Augusta-Margaret River Landscape
As one of the fastest growing regions in Australia, the Augusta-Margaret River Shire is under enormous pressure from population increases and associated urban expansion, tourist development, and agriculture including viticulture, intensive horticulture, grazing, and plantation forestry. A tough call for a biologically rich area which has numerous threatened and priority ecological communities, threatened vegetation types and habitat for a broad range of significant species including 69 declared rare or priority flora species and 43 threatened fauna species.
A number of endangered species are endemic to the Shire, such as the Margaret River hairy marron and burrowing crayfish, white-bellied frog and Leeuwin snail. Despite significant efforts, environmental weeds still impact large areas of important bushland and threaten biodiversity values in all but the best bushland. Introduced feral animals threaten biodiversity including many threatened species and on-going efforts are required, particularly with respect to aquatic feral species. Significant threats exist and are emerging in the realms of plant diseases (Marri canker is increasingly common, as is phytophthora and other dieback diseases). Climate change brings a number of challenges for our local biodiversity including predicted drying and warming and the prospect of increased fire risks, new feral animals and weed species threats.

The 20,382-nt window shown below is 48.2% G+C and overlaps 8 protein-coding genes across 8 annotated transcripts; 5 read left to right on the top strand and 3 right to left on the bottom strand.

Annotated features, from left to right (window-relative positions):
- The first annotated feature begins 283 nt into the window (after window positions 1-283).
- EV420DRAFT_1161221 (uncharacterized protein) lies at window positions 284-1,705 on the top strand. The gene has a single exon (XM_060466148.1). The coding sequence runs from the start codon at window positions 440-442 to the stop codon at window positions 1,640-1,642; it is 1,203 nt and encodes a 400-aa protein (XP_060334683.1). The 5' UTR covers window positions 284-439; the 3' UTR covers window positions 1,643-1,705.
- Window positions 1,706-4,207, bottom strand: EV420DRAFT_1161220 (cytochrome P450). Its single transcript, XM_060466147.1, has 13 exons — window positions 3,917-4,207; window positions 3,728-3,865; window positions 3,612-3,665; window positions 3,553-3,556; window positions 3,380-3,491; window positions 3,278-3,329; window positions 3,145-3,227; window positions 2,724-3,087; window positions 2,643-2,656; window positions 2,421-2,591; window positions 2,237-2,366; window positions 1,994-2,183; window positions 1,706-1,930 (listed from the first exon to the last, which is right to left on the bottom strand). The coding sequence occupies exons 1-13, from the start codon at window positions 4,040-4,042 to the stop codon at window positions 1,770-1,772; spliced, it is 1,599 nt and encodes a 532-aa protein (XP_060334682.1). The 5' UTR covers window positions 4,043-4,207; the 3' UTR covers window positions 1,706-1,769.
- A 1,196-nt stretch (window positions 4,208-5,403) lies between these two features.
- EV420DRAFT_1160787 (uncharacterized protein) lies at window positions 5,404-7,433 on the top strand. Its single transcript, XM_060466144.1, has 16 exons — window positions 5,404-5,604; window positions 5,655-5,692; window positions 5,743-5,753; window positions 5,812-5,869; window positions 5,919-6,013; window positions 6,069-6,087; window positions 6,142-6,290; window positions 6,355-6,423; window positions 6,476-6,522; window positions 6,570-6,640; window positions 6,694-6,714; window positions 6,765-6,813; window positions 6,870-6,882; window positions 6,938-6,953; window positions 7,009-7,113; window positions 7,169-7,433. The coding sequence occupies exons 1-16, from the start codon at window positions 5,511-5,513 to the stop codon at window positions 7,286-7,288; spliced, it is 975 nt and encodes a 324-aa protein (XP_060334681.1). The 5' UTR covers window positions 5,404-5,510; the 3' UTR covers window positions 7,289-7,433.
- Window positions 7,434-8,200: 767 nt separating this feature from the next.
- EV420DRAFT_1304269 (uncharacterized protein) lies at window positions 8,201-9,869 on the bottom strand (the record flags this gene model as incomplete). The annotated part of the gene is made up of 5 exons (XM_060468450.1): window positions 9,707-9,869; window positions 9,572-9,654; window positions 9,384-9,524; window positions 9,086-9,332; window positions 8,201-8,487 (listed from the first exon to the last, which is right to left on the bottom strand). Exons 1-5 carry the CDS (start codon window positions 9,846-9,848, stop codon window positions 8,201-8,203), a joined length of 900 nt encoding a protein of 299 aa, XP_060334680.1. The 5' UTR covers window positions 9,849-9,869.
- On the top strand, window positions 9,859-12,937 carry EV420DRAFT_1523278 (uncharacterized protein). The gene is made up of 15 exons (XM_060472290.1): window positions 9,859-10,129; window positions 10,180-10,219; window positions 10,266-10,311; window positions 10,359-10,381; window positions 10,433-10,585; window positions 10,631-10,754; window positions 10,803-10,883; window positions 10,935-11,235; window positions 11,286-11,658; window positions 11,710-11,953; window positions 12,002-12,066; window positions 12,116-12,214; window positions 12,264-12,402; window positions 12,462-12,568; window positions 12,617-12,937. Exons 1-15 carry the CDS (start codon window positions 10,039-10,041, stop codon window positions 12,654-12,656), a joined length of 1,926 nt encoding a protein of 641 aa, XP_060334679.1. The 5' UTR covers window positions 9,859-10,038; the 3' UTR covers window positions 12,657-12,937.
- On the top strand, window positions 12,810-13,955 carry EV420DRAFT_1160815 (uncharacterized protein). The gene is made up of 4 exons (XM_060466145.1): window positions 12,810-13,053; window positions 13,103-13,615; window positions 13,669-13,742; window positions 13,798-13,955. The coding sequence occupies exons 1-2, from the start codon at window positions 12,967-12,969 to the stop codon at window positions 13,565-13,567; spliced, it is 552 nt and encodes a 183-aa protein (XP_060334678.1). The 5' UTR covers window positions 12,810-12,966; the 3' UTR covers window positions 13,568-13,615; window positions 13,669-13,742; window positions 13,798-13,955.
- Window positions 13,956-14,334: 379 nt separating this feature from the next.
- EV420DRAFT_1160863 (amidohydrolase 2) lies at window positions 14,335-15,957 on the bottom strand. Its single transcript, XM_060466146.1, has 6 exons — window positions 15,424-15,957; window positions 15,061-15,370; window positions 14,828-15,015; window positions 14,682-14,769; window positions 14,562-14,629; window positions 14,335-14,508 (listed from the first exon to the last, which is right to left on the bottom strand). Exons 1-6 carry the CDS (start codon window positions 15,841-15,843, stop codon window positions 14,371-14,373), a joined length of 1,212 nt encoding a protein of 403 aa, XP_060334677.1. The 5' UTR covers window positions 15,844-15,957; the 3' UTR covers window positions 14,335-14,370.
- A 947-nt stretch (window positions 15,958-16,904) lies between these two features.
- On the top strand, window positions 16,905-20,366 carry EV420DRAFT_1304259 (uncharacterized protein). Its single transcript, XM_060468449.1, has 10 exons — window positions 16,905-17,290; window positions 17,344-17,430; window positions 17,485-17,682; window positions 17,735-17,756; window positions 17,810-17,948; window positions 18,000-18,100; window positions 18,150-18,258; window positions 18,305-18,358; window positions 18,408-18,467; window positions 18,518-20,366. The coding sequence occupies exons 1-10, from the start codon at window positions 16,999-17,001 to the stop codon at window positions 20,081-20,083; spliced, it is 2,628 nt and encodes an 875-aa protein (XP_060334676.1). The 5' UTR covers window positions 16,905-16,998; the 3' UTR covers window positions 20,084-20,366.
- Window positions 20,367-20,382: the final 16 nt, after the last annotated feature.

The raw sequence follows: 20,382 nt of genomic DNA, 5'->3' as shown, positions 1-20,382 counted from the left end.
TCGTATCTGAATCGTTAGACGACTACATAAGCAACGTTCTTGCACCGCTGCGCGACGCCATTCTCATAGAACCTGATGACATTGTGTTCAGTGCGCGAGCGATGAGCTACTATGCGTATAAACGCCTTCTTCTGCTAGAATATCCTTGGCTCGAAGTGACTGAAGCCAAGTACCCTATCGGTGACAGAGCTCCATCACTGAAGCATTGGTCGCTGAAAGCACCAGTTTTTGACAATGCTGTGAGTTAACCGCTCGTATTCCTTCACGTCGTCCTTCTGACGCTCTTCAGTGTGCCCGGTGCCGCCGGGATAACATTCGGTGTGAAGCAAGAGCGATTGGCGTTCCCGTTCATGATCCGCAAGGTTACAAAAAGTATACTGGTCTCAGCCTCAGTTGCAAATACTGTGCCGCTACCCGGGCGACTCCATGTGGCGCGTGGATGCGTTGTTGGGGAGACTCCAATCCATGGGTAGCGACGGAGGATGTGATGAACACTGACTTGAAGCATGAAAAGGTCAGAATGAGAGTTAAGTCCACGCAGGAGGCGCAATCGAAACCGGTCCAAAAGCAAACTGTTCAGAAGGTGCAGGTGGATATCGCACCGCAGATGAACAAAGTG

The community here has many enlightened, environmentally minded and creative people, capable of driving a better ecological future for the region.
The Story so Far
Our lead group in this area is the Capes to Capes Catchment Group, who work closely with the Shire of Margaret River and the Lower Blackwood Landcare Centre. Their Gondwana Link program commenced in 2010 when Capes to Capes was successful in gaining LotteryWest support to undertake fencing of critical bushland areas and development of a Conservation Action Plan. Since then we have worked together to establish key biodiversity targets and the strategically critical steps to achieve them. Capes to Capes is a small team with many programs running and it isn't easy to achieve the expansion needed under those circumstances. Nevertheless, gains continue to be made.
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